By Steven Kelley, CVRT Assistive Technology (also referred to as Access Technology, Adaptive Technology, or simply, AT) is the technology used to gain access to a computer or device that may otherwise be inaccessible. For example, screen magnification software, such as the magnifier in Windows, or screen reading software, such as VoiceOver built into the Mac and iOS operating systems, are examples of Assistive Technology. Assistive technology is often not built into computers, and must be installed later, such as the software screen magnifier ZoomText and screen reader NVDA, or NonVisual Desktop Access.

Finding Assistive Technology Training

Some jobs require high-tech solutions that require lengthy training, which is especially true in jobs that involve the regular use of computers. You can obtain training in the following ways:
  • First, contact your State Department of Rehabilitation and ask if they are able to help you learn about new technologies.
  • Adult education programs offer job training that might meet your needs. If they do not have the latest assistive technology software and manuals for an individual who is blind or has low vision, ask if these materials can be purchased and added to their existing manuals. For example, a community Adult Ed course on touch typing could be made more accessible for someone in the community with a recent vision loss if Assistive Technology, such as large print keyboards or Talking Typer software, were included in the class.
  • The TRACE Center at the University of Wisconsin, Madison offers a resource page on Assistive Technology Resource Links for locating online training and resources.
  • Local community colleges and universities that have Centers for Students with a Disability often have equipment and software available for students. By enrolling in a class, you can access the technology and become familiar with the programs. Some of these Centers may be part of your state’s Assistive Technology Act Program. Search for your state’s AT Program at the Catalyst Project.
  • Under the guidance of your Vocational Rehabilitation Counselor, and before purchasing a computer or access software, check with a local agency serving people who are blind or have low vision and ask if a loaner is available or if short-term use of their technology is an option.
  • Technology vendors often provide equipment or software on a short-term basis. Some software is available with time limits to allow you to examine it and determine if it meets your needs. Lions Clubs, libraries, and your State Vocational Rehabilitation agency may also offer this service. Some software is available with time limits, to allow you to examine it at no cost and determine if it meets your needs.
  • Once you’ve determined which technology you’d like to use, discuss it with your Vocational Rehabilitation Counselor. She/He will advise you on the steps to take to either purchase the equipment or seek financial support from other sources. It’s usually recommended that you obtain these products directly from a vendor or company that makes or sells this technology. Training manuals are often available for purchase in different formats (braille, large print, electronic text, or audio) and allow you to select the product or products that best fit your needs.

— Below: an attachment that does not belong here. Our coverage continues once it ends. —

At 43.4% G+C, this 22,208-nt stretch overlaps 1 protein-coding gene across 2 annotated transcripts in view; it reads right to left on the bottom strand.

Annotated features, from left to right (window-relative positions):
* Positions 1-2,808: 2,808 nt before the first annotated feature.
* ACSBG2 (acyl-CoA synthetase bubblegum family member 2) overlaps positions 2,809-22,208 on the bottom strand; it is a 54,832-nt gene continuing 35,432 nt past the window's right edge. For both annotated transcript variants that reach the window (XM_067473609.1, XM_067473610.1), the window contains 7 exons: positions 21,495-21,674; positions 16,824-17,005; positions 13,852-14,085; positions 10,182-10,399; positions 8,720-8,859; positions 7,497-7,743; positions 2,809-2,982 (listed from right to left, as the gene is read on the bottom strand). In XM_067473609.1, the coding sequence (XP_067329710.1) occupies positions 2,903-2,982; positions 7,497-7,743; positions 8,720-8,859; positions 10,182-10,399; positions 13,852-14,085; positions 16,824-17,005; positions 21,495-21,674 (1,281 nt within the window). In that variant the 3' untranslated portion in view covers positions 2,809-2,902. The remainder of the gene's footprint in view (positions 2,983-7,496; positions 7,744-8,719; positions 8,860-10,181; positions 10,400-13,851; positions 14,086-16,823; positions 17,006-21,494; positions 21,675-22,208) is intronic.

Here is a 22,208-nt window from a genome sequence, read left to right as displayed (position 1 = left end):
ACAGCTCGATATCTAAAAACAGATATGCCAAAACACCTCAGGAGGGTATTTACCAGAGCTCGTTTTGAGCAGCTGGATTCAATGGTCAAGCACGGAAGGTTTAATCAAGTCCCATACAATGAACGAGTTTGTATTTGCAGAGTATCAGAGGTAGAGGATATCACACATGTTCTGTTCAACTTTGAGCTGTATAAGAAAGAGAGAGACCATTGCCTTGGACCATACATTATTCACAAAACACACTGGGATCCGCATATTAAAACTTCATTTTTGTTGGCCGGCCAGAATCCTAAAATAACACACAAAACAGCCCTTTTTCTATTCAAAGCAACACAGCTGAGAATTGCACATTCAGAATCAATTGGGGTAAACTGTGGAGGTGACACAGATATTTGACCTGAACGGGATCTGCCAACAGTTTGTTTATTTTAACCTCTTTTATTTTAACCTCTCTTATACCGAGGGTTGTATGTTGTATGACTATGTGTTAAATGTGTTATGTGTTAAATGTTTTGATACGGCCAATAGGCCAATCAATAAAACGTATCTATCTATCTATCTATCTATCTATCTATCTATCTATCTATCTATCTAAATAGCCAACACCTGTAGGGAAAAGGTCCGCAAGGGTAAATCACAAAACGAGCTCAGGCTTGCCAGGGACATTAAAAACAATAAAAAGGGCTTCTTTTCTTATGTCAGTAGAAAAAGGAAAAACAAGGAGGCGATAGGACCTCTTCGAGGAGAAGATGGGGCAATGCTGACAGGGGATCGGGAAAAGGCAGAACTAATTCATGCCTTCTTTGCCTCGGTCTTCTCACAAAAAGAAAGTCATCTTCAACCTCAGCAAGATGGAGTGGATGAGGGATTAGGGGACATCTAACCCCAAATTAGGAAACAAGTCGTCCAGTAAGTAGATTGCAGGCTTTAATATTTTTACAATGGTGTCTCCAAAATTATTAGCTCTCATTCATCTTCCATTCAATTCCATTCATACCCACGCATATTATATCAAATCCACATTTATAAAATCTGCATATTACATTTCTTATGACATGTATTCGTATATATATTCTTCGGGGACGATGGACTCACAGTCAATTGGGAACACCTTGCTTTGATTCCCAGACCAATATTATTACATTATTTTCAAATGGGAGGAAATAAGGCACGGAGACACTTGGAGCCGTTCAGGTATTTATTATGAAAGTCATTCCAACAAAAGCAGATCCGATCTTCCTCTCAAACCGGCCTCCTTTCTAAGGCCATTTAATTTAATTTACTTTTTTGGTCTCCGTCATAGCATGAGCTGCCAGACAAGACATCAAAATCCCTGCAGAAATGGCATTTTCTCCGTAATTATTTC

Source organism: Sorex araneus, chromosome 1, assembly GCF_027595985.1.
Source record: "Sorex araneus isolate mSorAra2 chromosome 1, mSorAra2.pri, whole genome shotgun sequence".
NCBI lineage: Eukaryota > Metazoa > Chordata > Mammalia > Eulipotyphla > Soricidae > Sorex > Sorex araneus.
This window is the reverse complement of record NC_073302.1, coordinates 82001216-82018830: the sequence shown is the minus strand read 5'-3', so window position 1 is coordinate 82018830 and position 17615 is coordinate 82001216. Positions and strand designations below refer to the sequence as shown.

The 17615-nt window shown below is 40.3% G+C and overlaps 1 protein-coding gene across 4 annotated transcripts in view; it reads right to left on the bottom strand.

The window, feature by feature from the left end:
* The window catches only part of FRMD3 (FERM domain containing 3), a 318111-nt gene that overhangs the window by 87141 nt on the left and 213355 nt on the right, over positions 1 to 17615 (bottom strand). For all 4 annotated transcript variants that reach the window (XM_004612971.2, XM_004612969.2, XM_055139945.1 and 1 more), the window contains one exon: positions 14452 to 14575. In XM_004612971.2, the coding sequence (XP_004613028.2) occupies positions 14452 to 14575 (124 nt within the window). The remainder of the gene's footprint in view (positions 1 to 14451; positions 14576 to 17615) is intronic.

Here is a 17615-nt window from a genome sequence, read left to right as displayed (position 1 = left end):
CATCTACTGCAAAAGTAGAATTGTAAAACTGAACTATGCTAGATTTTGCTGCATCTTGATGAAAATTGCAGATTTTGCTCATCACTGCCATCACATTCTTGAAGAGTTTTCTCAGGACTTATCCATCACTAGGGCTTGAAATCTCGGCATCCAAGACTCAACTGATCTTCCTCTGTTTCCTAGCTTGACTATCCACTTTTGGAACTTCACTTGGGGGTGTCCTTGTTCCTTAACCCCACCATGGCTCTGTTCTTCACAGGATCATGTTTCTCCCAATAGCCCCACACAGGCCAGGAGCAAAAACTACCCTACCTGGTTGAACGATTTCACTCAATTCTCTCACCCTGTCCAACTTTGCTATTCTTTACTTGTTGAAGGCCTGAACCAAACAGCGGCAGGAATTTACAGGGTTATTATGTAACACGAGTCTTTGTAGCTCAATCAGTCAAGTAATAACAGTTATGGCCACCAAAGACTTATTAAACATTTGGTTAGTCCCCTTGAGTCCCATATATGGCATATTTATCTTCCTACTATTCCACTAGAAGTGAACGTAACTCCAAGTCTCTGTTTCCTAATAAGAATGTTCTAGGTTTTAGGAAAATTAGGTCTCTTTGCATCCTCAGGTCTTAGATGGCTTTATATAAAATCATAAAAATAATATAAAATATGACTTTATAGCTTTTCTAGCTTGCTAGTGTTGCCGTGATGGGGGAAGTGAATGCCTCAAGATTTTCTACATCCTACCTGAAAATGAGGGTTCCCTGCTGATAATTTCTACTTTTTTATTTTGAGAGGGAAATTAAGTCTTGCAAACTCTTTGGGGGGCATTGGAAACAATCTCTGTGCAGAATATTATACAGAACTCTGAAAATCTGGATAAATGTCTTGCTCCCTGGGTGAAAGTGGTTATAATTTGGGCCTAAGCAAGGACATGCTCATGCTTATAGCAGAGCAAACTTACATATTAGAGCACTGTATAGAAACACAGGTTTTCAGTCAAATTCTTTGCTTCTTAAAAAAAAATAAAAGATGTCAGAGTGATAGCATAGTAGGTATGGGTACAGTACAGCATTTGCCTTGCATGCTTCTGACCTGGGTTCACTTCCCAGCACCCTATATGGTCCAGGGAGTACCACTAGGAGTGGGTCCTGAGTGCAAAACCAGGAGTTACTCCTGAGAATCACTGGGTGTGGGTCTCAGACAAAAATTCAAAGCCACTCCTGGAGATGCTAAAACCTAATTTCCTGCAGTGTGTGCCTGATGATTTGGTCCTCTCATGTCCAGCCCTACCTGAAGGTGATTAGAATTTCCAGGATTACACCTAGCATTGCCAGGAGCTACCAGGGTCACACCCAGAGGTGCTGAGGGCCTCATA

• Find a friend who is blind or has low vision and is willing to act as your technology mentor. Many people enjoy technology and like to share their experiences, expertise, knowledge, and information.
  • Check with the American Foundation for the Blind, the American Council of the Blind, or the National Federation of the Blind mentorship programs.
  • Subscribe to technology podcasts or download them to your Talking Book Player to learn on your own. The Hadley Institute for the Blind and Visually Impaired offers Seminars@Hadley, a great resource for free podcasts on technology, employment, and more. From the United Kingdom, the Royal National Institute of Blind People (RNIB) has a great Technology Support page with resources for self-help. The Talking Computers audio magazine often has articles for beginners on Assistive Technology.
  • Many of the issues associated with adjustment to access technology can be overcome through regular use and continued practice. Frustration in the initial stages is to be expected! For example, many new users report becoming disoriented when first learning to use screen magnification software or video magnification. Persevere! It will be worth the effort!
  • Allow yourself to have an adjustment period. Don’t expect to feel comfortable using new technology overnight. Even though you may already be computer literate and have excellent keyboarding skills, it will still take a while to feel comfortable using adaptive technology.
  • Look into full-time vision rehabilitation training programs. These programs are often government and state-sponsored and are designed to help people who are blind or have low vision adjust to daily living through training in a range of vision rehabilitation services, including courses in adaptive computer training. You can learn more about these programs from your Vocational Rehabilitation Counselor and community agencies serving persons with disabilities. Note: Although a full-time program is usually recommended, there are regions of the country where such programs are not readily available. Your counselor will be able to discuss these options with you.